Kennedy has been of particular importance to Kerry for a number of reasons. When Kerry's campaign was struggling in 2003, the senior senator from Massachusetts allowed Kerry, the commonwealth's junior senator, to hire away the women who are now Kerry's campaign manager and communications director.
Mary Beth Cahill, Kennedy's chief of staff, is now Kerry's campaign manager. Stephanie Cutter, who served as Kennedy's communications director, now serves in that post for Kerry.
Kennedy also took an active role in Kerry's campaign when former Vermont Gov. Howard Dean surged in the early Democratic primary polls last winter. He bounced from site to site in Iowa, hoping to woo liberals into Kerry's camp.
Sen. Tom Harkin, D-Iowa, who endorsed Dean at the time, later laughed, "My guy was doing fine until Kennedy showed up."
Kennedy is also credited (or blamed) with leading the charge to bring the convention to Boston.
In the Boston Herald American interview, conducted by reporter Myra MacPherson, who later wrote for The Washington Post, Heinz Kerry's animus was not limited to Kennedy. The story also notes that in the interview, "[S]he also attacked machine politics — 'The Democratic machine in this country is putrid.' "
In an interview with ABC News' Barbara Walters that aired on 20/20 in May, Heinz Kerry defended her outspokenness by implying a certain chauvinism in anyone who took umbrage with her remarks.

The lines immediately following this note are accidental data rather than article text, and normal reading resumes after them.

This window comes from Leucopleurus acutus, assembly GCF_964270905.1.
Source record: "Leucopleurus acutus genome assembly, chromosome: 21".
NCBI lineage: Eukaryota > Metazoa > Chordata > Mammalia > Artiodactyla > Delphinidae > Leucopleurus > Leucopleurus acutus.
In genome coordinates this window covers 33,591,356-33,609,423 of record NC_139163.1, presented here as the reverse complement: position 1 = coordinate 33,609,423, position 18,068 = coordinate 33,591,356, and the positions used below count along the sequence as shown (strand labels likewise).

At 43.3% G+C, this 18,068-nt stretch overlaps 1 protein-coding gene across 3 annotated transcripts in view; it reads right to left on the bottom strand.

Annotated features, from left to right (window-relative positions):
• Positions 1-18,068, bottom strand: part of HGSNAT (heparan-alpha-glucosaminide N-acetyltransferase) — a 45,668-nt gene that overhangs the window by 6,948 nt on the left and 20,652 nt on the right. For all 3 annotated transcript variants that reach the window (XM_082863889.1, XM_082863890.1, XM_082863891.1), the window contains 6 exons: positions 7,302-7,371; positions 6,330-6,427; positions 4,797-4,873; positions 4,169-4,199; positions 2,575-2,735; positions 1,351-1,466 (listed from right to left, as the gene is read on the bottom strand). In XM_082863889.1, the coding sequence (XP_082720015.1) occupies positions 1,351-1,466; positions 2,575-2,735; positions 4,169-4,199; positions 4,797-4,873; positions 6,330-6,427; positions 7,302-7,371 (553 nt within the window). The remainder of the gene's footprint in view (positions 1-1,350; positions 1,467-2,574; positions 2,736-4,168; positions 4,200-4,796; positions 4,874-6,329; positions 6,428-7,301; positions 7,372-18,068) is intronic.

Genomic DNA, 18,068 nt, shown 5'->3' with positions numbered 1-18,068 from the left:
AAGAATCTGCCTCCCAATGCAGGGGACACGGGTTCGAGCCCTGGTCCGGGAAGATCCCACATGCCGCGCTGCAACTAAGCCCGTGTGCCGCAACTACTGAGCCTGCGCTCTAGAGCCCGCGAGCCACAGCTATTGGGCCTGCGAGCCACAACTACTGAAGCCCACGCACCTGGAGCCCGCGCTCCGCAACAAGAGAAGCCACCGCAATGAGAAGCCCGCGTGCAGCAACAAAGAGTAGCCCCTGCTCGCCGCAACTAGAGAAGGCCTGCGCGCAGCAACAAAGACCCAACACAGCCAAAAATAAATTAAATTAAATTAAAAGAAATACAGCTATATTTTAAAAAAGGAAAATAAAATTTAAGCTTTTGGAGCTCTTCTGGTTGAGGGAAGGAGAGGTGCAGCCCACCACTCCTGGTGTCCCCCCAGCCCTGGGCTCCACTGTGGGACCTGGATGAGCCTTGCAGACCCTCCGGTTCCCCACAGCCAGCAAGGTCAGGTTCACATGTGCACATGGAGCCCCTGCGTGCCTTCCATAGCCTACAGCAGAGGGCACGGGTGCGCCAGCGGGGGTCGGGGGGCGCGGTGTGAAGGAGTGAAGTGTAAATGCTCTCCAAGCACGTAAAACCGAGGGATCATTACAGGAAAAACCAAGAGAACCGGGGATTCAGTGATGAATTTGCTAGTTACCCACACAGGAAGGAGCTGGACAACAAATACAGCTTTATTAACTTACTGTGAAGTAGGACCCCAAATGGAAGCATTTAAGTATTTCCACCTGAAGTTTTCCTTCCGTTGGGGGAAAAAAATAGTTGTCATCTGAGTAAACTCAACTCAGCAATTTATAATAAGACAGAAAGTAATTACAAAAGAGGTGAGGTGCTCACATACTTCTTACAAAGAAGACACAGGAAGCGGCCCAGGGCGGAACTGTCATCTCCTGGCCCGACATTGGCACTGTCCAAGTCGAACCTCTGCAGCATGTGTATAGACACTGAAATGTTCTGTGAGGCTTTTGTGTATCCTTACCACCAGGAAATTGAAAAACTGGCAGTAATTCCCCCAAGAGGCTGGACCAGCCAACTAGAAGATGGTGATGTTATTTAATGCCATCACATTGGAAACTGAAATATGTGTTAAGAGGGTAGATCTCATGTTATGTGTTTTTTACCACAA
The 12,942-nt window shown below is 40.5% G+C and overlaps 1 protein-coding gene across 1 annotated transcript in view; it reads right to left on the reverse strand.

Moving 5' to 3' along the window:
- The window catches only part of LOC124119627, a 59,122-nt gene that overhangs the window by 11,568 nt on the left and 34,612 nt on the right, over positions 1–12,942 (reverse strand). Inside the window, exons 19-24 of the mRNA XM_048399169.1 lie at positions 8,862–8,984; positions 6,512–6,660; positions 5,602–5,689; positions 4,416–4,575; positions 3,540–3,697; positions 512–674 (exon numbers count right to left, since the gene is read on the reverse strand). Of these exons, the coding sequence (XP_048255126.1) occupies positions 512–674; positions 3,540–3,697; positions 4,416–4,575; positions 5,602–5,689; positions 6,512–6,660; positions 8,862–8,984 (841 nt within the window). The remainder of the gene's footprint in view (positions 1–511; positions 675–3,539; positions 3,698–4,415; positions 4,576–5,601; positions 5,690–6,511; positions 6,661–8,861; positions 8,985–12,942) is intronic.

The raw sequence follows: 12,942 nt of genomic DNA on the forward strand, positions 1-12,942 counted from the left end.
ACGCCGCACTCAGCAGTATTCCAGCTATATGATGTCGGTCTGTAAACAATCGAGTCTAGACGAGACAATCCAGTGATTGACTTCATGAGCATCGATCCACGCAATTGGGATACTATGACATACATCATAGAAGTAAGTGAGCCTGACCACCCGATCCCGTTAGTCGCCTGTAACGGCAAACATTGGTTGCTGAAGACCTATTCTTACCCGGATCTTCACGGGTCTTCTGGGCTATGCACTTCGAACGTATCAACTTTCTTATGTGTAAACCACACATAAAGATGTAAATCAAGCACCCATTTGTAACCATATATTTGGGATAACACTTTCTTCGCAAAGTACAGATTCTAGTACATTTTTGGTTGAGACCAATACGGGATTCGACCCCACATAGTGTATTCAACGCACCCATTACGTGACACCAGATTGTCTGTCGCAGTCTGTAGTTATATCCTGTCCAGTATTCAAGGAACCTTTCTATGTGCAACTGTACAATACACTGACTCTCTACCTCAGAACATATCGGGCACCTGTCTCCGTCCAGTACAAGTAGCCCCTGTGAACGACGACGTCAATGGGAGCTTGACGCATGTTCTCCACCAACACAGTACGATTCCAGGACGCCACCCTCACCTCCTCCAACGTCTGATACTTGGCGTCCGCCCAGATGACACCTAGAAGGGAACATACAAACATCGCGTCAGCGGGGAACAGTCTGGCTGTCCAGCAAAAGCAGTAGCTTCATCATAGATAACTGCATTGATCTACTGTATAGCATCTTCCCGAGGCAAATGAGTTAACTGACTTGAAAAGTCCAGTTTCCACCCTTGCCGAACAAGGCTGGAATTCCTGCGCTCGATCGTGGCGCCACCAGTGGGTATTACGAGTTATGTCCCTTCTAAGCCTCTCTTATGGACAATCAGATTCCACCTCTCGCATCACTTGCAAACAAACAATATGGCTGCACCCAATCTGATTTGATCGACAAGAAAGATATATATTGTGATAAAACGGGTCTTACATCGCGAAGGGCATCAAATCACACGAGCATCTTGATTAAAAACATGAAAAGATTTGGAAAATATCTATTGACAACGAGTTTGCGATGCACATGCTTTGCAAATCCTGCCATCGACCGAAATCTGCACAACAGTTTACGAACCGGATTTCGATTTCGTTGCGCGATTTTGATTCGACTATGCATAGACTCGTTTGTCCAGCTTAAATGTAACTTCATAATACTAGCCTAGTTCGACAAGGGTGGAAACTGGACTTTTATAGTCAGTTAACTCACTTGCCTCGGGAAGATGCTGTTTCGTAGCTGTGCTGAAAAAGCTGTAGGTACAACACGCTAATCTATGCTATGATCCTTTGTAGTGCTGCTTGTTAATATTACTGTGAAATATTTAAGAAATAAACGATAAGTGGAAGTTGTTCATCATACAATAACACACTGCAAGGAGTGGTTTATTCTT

"A lot of people are not used to having a dame, a lady or something have opinions," she said.
But in the 1976 interview with the Boston Herald American, she also took on the women's movement. "I really have some anger in me right now," she said. "I think the women's movement has got to reverse itself on the motherhood thing — it's important and necessary that a mother stay home and be a mother for the first few years of a baby's life."
Kerry: ‘People Like Honesty’
Asked in January 2004, about his wife's quick tongue, Kerry told ABC News' Good Morning America he's "not going to worry about it. She's my wife. She is who she is. I love her for her outspokenness, and I think it's kind of charming and honest, and I think people like honesty."
But in a recent interview with CBS' 60 Minutes, Kerry's running mate, North Carolina Sen. John Edwards, joked that he was concerned about Heinz Kerry's propensity to say whatever is on her mind. "Now don't tell everything," he admonished her.
"This is the one we have to worry about telling everything," Edwards said to CBS News' Lesley Stahl.
"I know," replied Stahl. "That's why I'm interviewing her."
Edwards may have a better handle on how Heinz Kerry's candor is playing with the public.
According to an ABC News/Washington Post poll, Heinz Kerry — even while not well-known — had double Laura Bush's unfavorable rating, with 26 percent saying they had an unfavorable view of Heinz Kerry, as opposed to 12 percent for Bush.
Heinz Kerry will seemingly take on any subject, whether serious ("Iraq has made terrorism worse, not better," she has repeatedly said) or frivolous, like about her husband's body. "He's too skinny," she told Walters.
"He should gain weight on all his body … about 20 pounds."
Politically Active, Confrontational
Her outspokenness has sometimes been for a cause. While married to Sen. Heinz in the 1980s, she was an activist against South Africa's apartheid, the nuclear arms race, and for human rights for Soviet Jews.